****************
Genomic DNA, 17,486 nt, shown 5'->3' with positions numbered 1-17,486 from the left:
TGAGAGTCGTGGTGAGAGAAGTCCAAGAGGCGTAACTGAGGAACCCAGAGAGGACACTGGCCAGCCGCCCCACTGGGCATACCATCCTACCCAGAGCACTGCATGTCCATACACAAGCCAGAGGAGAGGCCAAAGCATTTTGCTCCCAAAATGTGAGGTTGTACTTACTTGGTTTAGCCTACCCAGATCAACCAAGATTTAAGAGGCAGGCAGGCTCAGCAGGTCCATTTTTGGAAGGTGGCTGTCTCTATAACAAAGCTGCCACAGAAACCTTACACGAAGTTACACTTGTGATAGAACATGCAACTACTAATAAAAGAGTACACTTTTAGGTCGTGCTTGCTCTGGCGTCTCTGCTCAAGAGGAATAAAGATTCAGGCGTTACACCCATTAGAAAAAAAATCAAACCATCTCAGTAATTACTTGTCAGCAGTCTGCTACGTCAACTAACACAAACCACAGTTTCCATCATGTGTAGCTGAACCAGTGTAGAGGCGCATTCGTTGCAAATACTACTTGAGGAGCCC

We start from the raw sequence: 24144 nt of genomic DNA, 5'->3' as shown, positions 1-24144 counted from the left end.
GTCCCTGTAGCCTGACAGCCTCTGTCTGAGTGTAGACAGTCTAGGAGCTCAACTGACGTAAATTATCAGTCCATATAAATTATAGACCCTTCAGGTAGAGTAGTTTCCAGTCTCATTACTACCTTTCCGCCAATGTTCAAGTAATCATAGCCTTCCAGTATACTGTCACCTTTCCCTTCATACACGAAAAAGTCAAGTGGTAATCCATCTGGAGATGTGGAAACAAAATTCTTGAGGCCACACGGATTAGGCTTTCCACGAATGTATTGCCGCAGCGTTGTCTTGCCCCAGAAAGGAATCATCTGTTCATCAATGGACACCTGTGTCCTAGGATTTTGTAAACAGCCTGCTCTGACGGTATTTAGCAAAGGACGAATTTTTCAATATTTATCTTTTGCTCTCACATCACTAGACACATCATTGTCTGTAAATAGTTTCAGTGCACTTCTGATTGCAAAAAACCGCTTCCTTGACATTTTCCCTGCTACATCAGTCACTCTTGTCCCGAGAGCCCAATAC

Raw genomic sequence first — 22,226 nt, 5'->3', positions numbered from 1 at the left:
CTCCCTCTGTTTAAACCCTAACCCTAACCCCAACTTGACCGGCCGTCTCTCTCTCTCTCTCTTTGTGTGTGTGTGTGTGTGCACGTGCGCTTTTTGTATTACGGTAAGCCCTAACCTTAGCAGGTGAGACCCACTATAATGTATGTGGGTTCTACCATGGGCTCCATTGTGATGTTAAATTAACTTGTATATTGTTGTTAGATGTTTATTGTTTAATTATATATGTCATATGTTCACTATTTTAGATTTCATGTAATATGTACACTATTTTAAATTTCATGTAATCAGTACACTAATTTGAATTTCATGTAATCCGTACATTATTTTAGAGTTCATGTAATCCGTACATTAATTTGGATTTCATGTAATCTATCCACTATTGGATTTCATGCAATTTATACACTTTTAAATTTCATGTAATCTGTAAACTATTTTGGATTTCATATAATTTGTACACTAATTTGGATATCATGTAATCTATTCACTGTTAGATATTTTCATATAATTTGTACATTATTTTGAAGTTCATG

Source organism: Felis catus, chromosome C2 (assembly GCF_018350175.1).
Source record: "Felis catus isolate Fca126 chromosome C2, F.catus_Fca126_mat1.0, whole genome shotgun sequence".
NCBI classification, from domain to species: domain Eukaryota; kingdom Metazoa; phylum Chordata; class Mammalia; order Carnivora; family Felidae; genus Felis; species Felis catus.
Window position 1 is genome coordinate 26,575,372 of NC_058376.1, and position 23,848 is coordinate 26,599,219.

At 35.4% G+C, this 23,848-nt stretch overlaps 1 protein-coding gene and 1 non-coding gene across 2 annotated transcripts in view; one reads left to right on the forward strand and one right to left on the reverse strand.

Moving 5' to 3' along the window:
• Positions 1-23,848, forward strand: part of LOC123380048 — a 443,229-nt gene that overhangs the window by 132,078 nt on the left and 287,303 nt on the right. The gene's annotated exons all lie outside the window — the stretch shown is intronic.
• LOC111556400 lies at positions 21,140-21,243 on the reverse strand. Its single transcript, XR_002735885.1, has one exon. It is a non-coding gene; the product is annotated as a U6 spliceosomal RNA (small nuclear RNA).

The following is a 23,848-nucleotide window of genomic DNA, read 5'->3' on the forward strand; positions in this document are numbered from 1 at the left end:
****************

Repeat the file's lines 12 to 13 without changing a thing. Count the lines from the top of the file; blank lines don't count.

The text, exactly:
Moving 5' to 3' along the window:
• Positions 1-23,848, forward strand: part of LOC123380048 — a 443,229-nt gene that overhangs the window by 132,078 nt on the left and 287,303 nt on the right. The gene's annotated exons all lie outside the window — the stretch shown is intronic.